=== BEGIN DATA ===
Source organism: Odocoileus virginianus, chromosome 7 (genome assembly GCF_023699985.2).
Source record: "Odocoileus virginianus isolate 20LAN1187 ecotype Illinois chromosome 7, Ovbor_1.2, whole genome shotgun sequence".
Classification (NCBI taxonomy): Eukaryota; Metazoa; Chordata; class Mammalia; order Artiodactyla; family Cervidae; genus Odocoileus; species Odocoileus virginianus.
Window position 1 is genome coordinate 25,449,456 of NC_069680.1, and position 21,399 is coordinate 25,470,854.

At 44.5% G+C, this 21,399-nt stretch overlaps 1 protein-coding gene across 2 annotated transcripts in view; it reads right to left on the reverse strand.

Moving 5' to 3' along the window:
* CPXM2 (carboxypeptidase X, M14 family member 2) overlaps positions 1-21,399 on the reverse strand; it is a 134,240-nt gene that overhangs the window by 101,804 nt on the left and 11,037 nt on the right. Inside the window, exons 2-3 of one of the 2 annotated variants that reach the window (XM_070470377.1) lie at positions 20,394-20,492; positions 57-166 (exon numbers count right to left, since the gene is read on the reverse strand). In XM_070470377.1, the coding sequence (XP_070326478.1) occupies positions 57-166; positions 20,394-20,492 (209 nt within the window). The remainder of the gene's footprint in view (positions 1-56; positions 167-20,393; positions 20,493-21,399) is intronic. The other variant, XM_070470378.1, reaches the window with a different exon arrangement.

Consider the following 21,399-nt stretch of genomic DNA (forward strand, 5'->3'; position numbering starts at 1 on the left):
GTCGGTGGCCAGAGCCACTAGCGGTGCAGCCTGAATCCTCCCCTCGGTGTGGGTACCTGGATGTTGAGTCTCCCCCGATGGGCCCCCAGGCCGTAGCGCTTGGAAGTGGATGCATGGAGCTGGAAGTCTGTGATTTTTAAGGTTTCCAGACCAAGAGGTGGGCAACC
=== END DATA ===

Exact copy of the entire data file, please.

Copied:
Source organism: Odocoileus virginianus, chromosome 7 (genome assembly GCF_023699985.2).
Source record: "Odocoileus virginianus isolate 20LAN1187 ecotype Illinois chromosome 7, Ovbor_1.2, whole genome shotgun sequence".
Classification (NCBI taxonomy): Eukaryota; Metazoa; Chordata; class Mammalia; order Artiodactyla; family Cervidae; genus Odocoileus; species Odocoileus virginianus.
Window position 1 is genome coordinate 25,449,456 of NC_069680.1, and position 21,399 is coordinate 25,470,854.

At 44.5% G+C, this 21,399-nt stretch overlaps 1 protein-coding gene across 2 annotated transcripts in view; it reads right to left on the reverse strand.

Moving 5' to 3' along the window:
* CPXM2 (carboxypeptidase X, M14 family member 2) overlaps positions 1-21,399 on the reverse strand; it is a 134,240-nt gene that overhangs the window by 101,804 nt on the left and 11,037 nt on the right. Inside the window, exons 2-3 of one of the 2 annotated variants that reach the window (XM_070470377.1) lie at positions 20,394-20,492; positions 57-166 (exon numbers count right to left, since the gene is read on the reverse strand). In XM_070470377.1, the coding sequence (XP_070326478.1) occupies positions 57-166; positions 20,394-20,492 (209 nt within the window). The remainder of the gene's footprint in view (positions 1-56; positions 167-20,393; positions 20,493-21,399) is intronic. The other variant, XM_070470378.1, reaches the window with a different exon arrangement.

Consider the following 21,399-nt stretch of genomic DNA (forward strand, 5'->3'; position numbering starts at 1 on the left):
GTCGGTGGCCAGAGCCACTAGCGGTGCAGCCTGAATCCTCCCCTCGGTGTGGGTACCTGGATGTTGAGTCTCCCCCGATGGGCCCCCAGGCCGTAGCGCTTGGAAGTGGATGCATGGAGCTGGAAGTCTGTGATTTTTAAGGTTTCCAGACCAAGAGGTGGGCAACC